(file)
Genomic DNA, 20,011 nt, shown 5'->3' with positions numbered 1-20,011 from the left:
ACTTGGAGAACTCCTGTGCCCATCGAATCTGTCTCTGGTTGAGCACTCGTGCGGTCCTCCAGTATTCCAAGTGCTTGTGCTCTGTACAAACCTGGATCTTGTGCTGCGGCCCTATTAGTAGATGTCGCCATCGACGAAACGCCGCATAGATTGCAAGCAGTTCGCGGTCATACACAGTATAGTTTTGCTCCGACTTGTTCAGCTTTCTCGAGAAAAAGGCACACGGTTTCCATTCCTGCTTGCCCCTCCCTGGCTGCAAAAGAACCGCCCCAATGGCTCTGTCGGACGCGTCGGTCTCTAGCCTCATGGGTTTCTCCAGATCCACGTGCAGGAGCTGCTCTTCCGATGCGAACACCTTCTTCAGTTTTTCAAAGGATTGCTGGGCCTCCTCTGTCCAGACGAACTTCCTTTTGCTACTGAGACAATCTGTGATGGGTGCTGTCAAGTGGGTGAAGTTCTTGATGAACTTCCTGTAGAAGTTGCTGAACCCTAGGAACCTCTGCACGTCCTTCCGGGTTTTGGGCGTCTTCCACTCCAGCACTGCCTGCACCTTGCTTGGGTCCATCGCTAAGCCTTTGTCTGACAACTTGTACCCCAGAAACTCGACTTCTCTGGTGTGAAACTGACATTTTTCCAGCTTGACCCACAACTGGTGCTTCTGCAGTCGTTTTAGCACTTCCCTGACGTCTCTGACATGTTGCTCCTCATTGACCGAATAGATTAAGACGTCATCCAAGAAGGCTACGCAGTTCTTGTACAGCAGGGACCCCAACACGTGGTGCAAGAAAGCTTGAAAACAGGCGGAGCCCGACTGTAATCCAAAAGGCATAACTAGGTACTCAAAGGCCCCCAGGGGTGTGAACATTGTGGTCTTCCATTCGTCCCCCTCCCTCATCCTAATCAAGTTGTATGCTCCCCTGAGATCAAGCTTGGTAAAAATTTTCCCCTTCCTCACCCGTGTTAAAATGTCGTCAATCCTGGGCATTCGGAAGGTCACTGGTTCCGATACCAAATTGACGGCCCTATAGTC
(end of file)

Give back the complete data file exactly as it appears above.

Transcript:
Genomic DNA, 20,011 nt, shown 5'->3' with positions numbered 1-20,011 from the left:
ACTTGGAGAACTCCTGTGCCCATCGAATCTGTCTCTGGTTGAGCACTCGTGCGGTCCTCCAGTATTCCAAGTGCTTGTGCTCTGTACAAACCTGGATCTTGTGCTGCGGCCCTATTAGTAGATGTCGCCATCGACGAAACGCCGCATAGATTGCAAGCAGTTCGCGGTCATACACAGTATAGTTTTGCTCCGACTTGTTCAGCTTTCTCGAGAAAAAGGCACACGGTTTCCATTCCTGCTTGCCCCTCCCTGGCTGCAAAAGAACCGCCCCAATGGCTCTGTCGGACGCGTCGGTCTCTAGCCTCATGGGTTTCTCCAGATCCACGTGCAGGAGCTGCTCTTCCGATGCGAACACCTTCTTCAGTTTTTCAAAGGATTGCTGGGCCTCCTCTGTCCAGACGAACTTCCTTTTGCTACTGAGACAATCTGTGATGGGTGCTGTCAAGTGGGTGAAGTTCTTGATGAACTTCCTGTAGAAGTTGCTGAACCCTAGGAACCTCTGCACGTCCTTCCGGGTTTTGGGCGTCTTCCACTCCAGCACTGCCTGCACCTTGCTTGGGTCCATCGCTAAGCCTTTGTCTGACAACTTGTACCCCAGAAACTCGACTTCTCTGGTGTGAAACTGACATTTTTCCAGCTTGACCCACAACTGGTGCTTCTGCAGTCGTTTTAGCACTTCCCTGACGTCTCTGACATGTTGCTCCTCATTGACCGAATAGATTAAGACGTCATCCAAGAAGGCTACGCAGTTCTTGTACAGCAGGGACCCCAACACGTGGTGCAAGAAAGCTTGAAAACAGGCGGAGCCCGACTGTAATCCAAAAGGCATAACTAGGTACTCAAAGGCCCCCAGGGGTGTGAACATTGTGGTCTTCCATTCGTCCCCCTCCCTCATCCTAATCAAGTTGTATGCTCCCCTGAGATCAAGCTTGGTAAAAATTTTCCCCTTCCTCACCCGTGTTAAAATGTCGTCAATCCTGGGCATTCGGAAGGTCACTGGTTCCGATACCAAATTGACGGCCCTATAGTC